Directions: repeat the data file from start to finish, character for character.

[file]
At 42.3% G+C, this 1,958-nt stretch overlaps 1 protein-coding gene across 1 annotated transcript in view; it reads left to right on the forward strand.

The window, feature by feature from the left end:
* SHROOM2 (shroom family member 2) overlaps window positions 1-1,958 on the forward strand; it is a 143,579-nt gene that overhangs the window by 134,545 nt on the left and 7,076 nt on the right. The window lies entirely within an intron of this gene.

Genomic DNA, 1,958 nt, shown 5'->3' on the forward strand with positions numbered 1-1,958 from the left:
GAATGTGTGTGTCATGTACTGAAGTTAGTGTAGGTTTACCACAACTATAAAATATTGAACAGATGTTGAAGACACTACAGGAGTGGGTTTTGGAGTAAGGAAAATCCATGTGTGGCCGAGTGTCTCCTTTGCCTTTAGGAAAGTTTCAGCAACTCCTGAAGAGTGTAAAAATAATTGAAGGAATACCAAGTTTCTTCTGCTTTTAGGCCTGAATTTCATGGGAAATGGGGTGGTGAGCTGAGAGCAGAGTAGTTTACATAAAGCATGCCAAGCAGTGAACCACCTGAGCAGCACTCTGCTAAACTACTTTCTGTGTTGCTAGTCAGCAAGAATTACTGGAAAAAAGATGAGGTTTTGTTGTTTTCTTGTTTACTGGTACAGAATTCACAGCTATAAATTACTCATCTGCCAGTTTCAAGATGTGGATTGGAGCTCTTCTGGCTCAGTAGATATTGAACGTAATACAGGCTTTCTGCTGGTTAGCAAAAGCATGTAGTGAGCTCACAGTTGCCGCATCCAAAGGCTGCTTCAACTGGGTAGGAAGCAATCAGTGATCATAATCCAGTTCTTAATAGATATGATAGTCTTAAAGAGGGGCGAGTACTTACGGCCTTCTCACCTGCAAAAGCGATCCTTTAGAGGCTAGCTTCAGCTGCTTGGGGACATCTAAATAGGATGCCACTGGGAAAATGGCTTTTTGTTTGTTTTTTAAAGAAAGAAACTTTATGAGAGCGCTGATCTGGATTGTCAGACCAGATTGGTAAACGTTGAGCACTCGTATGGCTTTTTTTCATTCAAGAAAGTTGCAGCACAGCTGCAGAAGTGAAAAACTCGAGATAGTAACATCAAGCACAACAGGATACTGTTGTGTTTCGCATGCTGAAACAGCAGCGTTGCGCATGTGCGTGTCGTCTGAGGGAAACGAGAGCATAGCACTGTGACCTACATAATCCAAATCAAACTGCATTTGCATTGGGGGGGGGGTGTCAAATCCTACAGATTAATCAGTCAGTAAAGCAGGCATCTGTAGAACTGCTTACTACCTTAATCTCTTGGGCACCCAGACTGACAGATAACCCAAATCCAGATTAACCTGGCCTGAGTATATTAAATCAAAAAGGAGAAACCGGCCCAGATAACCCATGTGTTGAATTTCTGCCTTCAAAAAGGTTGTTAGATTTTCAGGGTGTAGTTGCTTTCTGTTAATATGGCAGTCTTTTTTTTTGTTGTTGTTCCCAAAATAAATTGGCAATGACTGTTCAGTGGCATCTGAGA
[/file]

At 42.3% G+C, this 1,958-nt stretch overlaps 1 protein-coding gene across 1 annotated transcript in view; it reads left to right on the forward strand.

The window, feature by feature from the left end:
* SHROOM2 (shroom family member 2) overlaps window positions 1-1,958 on the forward strand; it is a 143,579-nt gene that overhangs the window by 134,545 nt on the left and 7,076 nt on the right. The window lies entirely within an intron of this gene.

Genomic DNA, 1,958 nt, shown 5'->3' on the forward strand with positions numbered 1-1,958 from the left:
GAATGTGTGTGTCATGTACTGAAGTTAGTGTAGGTTTACCACAACTATAAAATATTGAACAGATGTTGAAGACACTACAGGAGTGGGTTTTGGAGTAAGGAAAATCCATGTGTGGCCGAGTGTCTCCTTTGCCTTTAGGAAAGTTTCAGCAACTCCTGAAGAGTGTAAAAATAATTGAAGGAATACCAAGTTTCTTCTGCTTTTAGGCCTGAATTTCATGGGAAATGGGGTGGTGAGCTGAGAGCAGAGTAGTTTACATAAAGCATGCCAAGCAGTGAACCACCTGAGCAGCACTCTGCTAAACTACTTTCTGTGTTGCTAGTCAGCAAGAATTACTGGAAAAAAGATGAGGTTTTGTTGTTTTCTTGTTTACTGGTACAGAATTCACAGCTATAAATTACTCATCTGCCAGTTTCAAGATGTGGATTGGAGCTCTTCTGGCTCAGTAGATATTGAACGTAATACAGGCTTTCTGCTGGTTAGCAAAAGCATGTAGTGAGCTCACAGTTGCCGCATCCAAAGGCTGCTTCAACTGGGTAGGAAGCAATCAGTGATCATAATCCAGTTCTTAATAGATATGATAGTCTTAAAGAGGGGCGAGTACTTACGGCCTTCTCACCTGCAAAAGCGATCCTTTAGAGGCTAGCTTCAGCTGCTTGGGGACATCTAAATAGGATGCCACTGGGAAAATGGCTTTTTGTTTGTTTTTTAAAGAAAGAAACTTTATGAGAGCGCTGATCTGGATTGTCAGACCAGATTGGTAAACGTTGAGCACTCGTATGGCTTTTTTTCATTCAAGAAAGTTGCAGCACAGCTGCAGAAGTGAAAAACTCGAGATAGTAACATCAAGCACAACAGGATACTGTTGTGTTTCGCATGCTGAAACAGCAGCGTTGCGCATGTGCGTGTCGTCTGAGGGAAACGAGAGCATAGCACTGTGACCTACATAATCCAAATCAAACTGCATTTGCATTGGGGGGGGGGTGTCAAATCCTACAGATTAATCAGTCAGTAAAGCAGGCATCTGTAGAACTGCTTACTACCTTAATCTCTTGGGCACCCAGACTGACAGATAACCCAAATCCAGATTAACCTGGCCTGAGTATATTAAATCAAAAAGGAGAAACCGGCCCAGATAACCCATGTGTTGAATTTCTGCCTTCAAAAAGGTTGTTAGATTTTCAGGGTGTAGTTGCTTTCTGTTAATATGGCAGTCTTTTTTTTTGTTGTTGTTCCCAAAATAAATTGGCAATGACTGTTCAGTGGCATCTGAGA